Commentary: D-Day anniversary reminds us we uphold a legacy of peace

  • Published
  • By John Turner
  • 341st Missile Wing Public Affairs

In the early hours of June 6, 1944, the Allied forces of World War II launched a massive amphibious invasion of Nazi-occupied France in a desperate bid to gain a foothold in Western Europe. The largest armada ever assembled--5,000 ships and landing craft transporting 156,000 men and 50,000 vehicles--crossed the churning English Channel and began the assault on Adolph Hitler's 'Atlantic Wall' of concrete bunkers, iron barricades and ubiquitous land mines defending the Normandy coast.

Both of my grandfathers were American soldiers in that invasion force. For each man, it would be his first test of combat.

1st Lt. William Hering, 27, from St. Louis, Missouri, waded onto UTAH beach with the 531st Engineer Shore Regiment in the early hours of the assault.  His unit's initial objective was to clear a path through the German mines and obstacles, under fire, using bulldozers and explosives, so that infantry and vehicles could move inland. Once a beachhead was established, the regiment built a makeshift port. Through the summer, Hering oversaw of a supply transfer point that brought thousands of tons of food, ammunition, fuel and materiel onto the beach, supplies dearly needed to sustain an army in action. He would serve as a combat engineer in Holland, Belgium and Germany until the war's end.

Cpl. William 'Bud' Turner, 20, a dairy farmer and steelworker from Titusville, Pennsylvania, was assigned to Troop A of the 38th Cavalry Reconnaissance Squadron. The young cavalryman arrived on the carnage and debris-littered OMAHA beach only two days after the assault had secured that sector. Turner's war would begin in the farmlands of France as his unit scouted ahead of the main advance force in halftracks and armored cars. Often he would find himself in direct combat, fighting dismounted against a stubborn enemy that exacted a terrible price for every hill, every town, every road and every yard of hedgerows that the Allies gained. As the squadron took casualties, Turner was soon promoted to sergeant. His troop would be the first Allied unit to roll into liberated Paris in August, and his squadron would successfully repel the German offensive at Monschau, Germany at the start of the Battle of the Bulge in December.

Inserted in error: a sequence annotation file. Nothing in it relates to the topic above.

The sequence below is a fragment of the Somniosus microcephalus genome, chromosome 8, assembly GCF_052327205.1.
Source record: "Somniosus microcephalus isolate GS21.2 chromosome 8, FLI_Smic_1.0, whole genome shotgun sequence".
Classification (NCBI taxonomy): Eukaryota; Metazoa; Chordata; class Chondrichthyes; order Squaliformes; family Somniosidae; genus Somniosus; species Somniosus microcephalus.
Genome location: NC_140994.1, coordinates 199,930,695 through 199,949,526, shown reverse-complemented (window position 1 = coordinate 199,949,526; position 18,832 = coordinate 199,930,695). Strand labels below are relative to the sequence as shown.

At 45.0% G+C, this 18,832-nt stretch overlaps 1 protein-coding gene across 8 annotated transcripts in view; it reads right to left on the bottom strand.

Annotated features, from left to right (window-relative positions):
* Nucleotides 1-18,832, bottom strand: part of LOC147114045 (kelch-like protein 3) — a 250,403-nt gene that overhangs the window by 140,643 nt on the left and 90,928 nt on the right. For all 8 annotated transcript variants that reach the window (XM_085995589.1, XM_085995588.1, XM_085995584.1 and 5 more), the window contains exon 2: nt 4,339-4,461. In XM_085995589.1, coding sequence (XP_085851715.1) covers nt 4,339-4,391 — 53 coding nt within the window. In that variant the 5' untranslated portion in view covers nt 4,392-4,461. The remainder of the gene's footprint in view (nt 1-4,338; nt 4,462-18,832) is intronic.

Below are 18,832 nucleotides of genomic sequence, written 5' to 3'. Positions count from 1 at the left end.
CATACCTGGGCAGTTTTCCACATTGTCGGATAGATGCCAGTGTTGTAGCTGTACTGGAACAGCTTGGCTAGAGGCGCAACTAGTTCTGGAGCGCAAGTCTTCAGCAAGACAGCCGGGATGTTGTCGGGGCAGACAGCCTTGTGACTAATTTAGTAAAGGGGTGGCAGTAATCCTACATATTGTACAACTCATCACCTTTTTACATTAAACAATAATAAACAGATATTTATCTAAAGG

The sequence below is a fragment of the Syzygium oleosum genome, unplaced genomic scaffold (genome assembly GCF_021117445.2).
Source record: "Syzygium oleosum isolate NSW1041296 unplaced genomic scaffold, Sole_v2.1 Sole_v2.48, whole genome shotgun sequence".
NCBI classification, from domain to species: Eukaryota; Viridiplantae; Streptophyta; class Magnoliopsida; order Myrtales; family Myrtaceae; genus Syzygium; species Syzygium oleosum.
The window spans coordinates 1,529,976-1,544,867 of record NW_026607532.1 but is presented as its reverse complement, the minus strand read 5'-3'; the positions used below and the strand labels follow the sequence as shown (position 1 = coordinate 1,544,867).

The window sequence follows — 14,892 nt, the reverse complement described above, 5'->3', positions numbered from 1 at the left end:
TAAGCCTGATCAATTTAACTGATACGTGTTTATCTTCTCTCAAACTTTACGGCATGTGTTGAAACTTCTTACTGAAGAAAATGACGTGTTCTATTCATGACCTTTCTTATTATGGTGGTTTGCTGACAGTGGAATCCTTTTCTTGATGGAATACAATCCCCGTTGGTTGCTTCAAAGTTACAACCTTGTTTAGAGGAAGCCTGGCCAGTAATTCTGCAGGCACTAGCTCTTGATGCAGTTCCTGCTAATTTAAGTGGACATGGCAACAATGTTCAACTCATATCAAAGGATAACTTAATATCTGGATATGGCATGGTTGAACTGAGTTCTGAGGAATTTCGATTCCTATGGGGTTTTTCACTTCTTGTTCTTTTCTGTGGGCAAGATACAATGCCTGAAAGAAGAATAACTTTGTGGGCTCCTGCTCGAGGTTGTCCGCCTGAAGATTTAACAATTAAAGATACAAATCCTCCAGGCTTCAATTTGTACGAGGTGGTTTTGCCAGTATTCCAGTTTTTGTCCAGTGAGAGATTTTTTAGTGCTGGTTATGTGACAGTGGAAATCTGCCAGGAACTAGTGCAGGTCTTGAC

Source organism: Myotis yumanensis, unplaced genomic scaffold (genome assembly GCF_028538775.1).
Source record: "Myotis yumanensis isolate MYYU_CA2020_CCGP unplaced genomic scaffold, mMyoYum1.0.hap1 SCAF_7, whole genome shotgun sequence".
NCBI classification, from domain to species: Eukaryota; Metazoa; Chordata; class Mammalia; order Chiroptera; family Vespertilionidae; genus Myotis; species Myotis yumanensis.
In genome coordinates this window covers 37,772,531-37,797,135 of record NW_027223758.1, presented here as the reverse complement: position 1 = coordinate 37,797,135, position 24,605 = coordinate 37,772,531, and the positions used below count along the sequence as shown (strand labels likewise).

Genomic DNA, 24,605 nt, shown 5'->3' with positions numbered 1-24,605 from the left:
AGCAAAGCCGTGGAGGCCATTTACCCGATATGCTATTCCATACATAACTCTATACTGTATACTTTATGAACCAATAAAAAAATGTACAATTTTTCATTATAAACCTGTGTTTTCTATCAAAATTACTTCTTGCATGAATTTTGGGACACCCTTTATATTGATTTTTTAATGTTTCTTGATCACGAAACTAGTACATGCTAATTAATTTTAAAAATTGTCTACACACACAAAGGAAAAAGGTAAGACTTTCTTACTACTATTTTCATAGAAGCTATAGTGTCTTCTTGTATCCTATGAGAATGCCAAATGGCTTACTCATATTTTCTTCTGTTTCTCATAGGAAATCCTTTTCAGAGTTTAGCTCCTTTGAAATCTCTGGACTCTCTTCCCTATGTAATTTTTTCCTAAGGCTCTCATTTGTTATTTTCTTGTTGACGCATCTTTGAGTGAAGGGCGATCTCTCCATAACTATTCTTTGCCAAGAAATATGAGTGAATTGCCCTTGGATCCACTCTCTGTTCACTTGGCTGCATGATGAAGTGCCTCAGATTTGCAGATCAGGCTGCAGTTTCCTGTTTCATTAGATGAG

In my earliest childhood memories my grandfathers are already middle-aged men with their Army days long behind them. I knew from an early age that each had been 'in the war' even if I could not put into context what that meant exactly. As a boy I listened to their stories, thumbed through their photo albums, and I even wore my grandfather Hering's old field jacket to school every day. And when I was a young man, they began to confide some of their darkest memories--and nightmares--to me as well.

My grandfathers' wartime service is more than my personal heritage. They represent the 16 million men and women who served in the U.S. military during WWII, and who fought not only in Europe but on battlegrounds all over the globe. They helped to restore peace and order on a planet that had erupted into total war for the second time in less than thirty years. And they knew that despite the terrible loss and suffering the war had caused, there were nations that had not yet exhausted their capacities and desire for conquest.

When I came of age and decided to join the Air Force, my grandfathers were both very encouraging of my decision. They had seen the worst that humanity could inflict on itself, yet I think they bore that with pride because the world had lifted itself from the ashes of the war and had somehow managed to keep a tenuous peace throughout the remainder of their lifetimes. America's strong military lent its weight to our allies during the Cold War and kept Communism in check. The strategic deterrent of intercontinental ballistic missiles, bombers and submarines was accepted as part of that formula.

It is with perhaps some irony that I was assigned to the 341st Missile Wing as a young Airman. Grandfather Hering believed that the atomic bombs dropped on Japan in 1945 had spared his life; his unit began to train for the assault on the Japanese mainland before the bombs hastened the end of the war. This nuclear payload was delivered by B-29 Stratofortresses of the 20th Air Force.

As I age, my shifting perspective of time allows me to clearly see my grandfathers as young men, fresh into the Army and in the prime of their lives instead of as withering seniors enjoying their final years. Sometimes, when I watch one of our security forces flights preparing for duty, I can easily imagine a teenaged Bud Turner arming up with them and giving me a wave and a lopsided grin as his Humvee rolls off to defend the missile field. I can also very easily imagine Bill Hering--tall, gregarious and inquisitive--as a bright-eyed lieutenant in our 341st Civil Engineer Squadron, or as a junior officer in any of our squadrons for that matter. I see their faces reflected in all of the Airmen of this wing.

In 1996, I gave Grandfather Hering a ball cap with the 341st MW patch sewn on the front. He proudly wore it every day, I was later told, because it was 'his grandson's unit.' I would argue instead that we are his unit, because we protect the peace that his generation sacrificed to give to us. We preserve their legacy every day.